Artist Statement for The American Landscape Series: Louise Marie O’Donnell

I work in the form of series. Sometimes returning to the same group of ideas years later. I generally oil paint and incorporate video, sculpture, installation, and creative writing, regularly photographing my surroundings-and using them to illustrate the larger contexts individual moments of life can imply. I draw my material from this practice of regularly photographing, and keeping a list throughout each year of things I know to be true but cannot prove. I take images that are much like the lists I make, ambiguous yet omnipresent. This year that practice of image/idea gathering has brought me to a sub genre of the unproveable-things that get us to this world at this time; urges, drives, fundamental things. I observed that when it comes to landscapes the ambiguous is often created with concrete terms and objects. I travel around with a camera, photographing American landscapes that conjure a feeling and cultural modality we have yet to define but have started living. I began to filter these images into paintings that give the impression of neutral emotions, or depict an un-inhabited public space like a coliseum at night when it begins to feel lost and supernatural. My recent painting spoke more to the frustration and disconnection in these landscapes. I painted three women meeting the viewer’s gaze under an institutional ceiling that resembles the millennium falcon (classic Star Wars ship). The painting includes a shelf with a perfume made for each of the women with essential oils and their own sweat. The viewer is instructed to try and determine what happens when they use the perfume and look at the figure. It is sort of an odd arrangement; there is some kind of attempt at communion with the figure. A parallel is drawn between this lack of experience the viewer has with my work and the way the images I use are subverted symbols. The Oil portrait has become a mystery again because skill is an American abstract, fancy modern architecture has become such part of our periphery we mistake it for a spacecraft. My work has always been preoccupied with the ancient practice of summing up and understanding the shape of humanity as a whole. Our time period, yet undefined, always enters my work. My current American landscapes mimic our perception of the reality we are manifesting as a mystery. I use subjects in my landscapes that exist but are engulfed in their own myths-like the 76 gas station sign looming over a modern building like a moon. Cliché human acts both vulgar and mundane could also be considered one of these landscape pieces, an idea that I illustrate in my “shooting ourselves in the foot” series. Our empty moonlight streets and our empty actions are like the mythic creatures of today, except now we live in and around them.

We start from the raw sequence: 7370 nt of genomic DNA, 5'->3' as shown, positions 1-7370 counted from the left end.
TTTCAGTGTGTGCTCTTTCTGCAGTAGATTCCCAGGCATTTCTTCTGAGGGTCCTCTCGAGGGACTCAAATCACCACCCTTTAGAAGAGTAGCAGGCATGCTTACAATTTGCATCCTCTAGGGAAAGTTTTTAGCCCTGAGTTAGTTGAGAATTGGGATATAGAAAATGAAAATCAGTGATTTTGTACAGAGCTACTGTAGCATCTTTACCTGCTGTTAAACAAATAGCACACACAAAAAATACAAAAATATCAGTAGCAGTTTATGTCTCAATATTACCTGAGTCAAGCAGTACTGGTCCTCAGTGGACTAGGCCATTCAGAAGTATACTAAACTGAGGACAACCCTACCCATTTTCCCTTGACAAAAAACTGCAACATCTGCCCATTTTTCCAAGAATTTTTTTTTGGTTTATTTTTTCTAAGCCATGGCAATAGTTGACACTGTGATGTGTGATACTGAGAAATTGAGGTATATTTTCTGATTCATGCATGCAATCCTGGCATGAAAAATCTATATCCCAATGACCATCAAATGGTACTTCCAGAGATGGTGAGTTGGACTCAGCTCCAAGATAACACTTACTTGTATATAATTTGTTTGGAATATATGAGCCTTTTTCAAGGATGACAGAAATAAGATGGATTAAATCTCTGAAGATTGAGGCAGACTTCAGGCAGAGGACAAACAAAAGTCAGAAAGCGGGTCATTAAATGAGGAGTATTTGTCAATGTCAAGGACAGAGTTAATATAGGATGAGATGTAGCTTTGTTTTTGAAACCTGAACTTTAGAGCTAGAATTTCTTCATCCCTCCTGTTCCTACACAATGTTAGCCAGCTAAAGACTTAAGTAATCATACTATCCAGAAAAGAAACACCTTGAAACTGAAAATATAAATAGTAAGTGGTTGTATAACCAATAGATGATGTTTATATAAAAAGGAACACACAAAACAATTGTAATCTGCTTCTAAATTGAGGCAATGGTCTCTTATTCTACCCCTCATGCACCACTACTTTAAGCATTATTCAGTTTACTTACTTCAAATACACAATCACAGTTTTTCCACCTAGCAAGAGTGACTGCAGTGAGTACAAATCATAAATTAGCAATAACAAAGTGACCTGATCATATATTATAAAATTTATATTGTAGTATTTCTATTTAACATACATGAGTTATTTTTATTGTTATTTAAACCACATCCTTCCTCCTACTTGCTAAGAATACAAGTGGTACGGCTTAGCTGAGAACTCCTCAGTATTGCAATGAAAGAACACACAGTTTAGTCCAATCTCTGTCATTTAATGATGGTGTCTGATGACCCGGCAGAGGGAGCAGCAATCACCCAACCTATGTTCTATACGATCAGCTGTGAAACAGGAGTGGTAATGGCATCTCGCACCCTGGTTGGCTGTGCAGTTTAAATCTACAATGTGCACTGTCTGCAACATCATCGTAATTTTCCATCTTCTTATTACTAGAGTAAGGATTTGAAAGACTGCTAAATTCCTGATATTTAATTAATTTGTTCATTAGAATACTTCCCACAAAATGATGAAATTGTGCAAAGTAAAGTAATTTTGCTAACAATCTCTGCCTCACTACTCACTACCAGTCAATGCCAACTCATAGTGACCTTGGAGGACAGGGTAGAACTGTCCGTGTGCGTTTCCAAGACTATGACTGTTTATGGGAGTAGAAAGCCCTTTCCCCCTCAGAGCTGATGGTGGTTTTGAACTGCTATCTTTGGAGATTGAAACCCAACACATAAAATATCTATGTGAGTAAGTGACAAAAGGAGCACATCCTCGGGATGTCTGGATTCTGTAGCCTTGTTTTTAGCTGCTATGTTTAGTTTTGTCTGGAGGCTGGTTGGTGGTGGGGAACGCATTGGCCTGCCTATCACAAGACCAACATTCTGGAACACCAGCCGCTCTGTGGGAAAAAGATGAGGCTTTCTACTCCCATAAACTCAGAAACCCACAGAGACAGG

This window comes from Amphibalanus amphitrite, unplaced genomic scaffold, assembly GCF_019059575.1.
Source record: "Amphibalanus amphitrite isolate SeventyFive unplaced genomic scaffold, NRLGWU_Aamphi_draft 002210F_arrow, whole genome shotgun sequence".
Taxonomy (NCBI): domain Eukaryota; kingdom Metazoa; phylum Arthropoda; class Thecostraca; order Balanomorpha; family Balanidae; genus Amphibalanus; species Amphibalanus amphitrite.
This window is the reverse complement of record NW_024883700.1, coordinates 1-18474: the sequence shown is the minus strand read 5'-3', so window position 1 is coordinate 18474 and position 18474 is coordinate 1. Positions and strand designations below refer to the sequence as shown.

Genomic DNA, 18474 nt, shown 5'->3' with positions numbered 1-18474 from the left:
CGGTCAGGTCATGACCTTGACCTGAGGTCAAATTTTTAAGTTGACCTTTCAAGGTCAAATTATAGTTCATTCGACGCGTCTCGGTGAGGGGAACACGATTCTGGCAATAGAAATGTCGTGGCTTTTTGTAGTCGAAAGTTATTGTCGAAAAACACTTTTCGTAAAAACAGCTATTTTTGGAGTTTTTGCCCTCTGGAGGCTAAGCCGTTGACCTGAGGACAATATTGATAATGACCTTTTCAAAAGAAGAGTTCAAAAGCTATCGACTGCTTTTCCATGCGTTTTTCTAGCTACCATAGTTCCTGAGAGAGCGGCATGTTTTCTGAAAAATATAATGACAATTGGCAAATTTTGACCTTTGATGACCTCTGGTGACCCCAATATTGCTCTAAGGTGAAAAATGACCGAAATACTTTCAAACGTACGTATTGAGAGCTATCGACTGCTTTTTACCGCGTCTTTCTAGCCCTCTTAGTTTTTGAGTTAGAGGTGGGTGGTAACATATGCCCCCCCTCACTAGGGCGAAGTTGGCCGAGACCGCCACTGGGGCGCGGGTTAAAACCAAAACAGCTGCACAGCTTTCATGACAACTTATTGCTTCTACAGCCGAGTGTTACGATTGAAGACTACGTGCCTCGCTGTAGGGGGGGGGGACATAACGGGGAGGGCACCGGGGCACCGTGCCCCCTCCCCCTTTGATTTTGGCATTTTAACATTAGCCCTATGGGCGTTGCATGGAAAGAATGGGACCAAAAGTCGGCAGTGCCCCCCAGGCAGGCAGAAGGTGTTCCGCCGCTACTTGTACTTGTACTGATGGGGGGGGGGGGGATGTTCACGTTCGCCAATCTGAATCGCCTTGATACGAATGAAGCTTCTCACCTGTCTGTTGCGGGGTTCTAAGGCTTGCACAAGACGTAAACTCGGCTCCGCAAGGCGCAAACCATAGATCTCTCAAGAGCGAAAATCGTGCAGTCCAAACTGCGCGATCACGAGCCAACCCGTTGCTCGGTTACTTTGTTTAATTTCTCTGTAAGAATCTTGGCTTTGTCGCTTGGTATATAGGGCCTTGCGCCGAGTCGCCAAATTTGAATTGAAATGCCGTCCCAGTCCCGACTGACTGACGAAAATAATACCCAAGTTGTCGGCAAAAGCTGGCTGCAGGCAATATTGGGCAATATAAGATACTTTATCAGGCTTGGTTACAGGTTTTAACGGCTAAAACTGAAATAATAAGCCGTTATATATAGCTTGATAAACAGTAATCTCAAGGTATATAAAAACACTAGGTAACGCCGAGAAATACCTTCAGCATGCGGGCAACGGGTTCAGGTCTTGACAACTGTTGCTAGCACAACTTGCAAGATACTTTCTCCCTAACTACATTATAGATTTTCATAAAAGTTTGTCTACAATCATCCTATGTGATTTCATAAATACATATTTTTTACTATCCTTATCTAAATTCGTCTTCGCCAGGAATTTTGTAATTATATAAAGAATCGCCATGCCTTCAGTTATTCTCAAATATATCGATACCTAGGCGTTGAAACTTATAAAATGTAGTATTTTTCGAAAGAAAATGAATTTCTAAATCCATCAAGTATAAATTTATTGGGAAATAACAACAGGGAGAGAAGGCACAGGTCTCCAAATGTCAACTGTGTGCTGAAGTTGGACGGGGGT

© Louise O'Donnell 2012